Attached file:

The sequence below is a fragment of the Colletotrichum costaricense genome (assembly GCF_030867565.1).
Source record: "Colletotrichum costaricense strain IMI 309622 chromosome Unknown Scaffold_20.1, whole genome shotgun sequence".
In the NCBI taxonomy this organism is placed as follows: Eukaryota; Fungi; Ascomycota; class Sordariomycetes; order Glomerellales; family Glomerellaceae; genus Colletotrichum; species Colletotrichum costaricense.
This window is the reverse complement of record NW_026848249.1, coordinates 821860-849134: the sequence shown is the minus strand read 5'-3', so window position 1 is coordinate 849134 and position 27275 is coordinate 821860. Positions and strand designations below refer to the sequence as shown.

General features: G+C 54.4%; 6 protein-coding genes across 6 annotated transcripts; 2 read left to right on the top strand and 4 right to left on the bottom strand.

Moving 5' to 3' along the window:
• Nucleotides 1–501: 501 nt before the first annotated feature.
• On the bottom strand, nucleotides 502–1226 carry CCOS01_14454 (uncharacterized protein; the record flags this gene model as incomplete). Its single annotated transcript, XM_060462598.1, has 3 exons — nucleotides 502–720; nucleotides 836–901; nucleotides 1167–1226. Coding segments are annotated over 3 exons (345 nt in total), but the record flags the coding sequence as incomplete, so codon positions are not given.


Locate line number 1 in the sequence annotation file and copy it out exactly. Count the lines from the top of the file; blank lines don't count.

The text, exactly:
The sequence below is a fragment of the Colletotrichum costaricense genome (assembly GCF_030867565.1).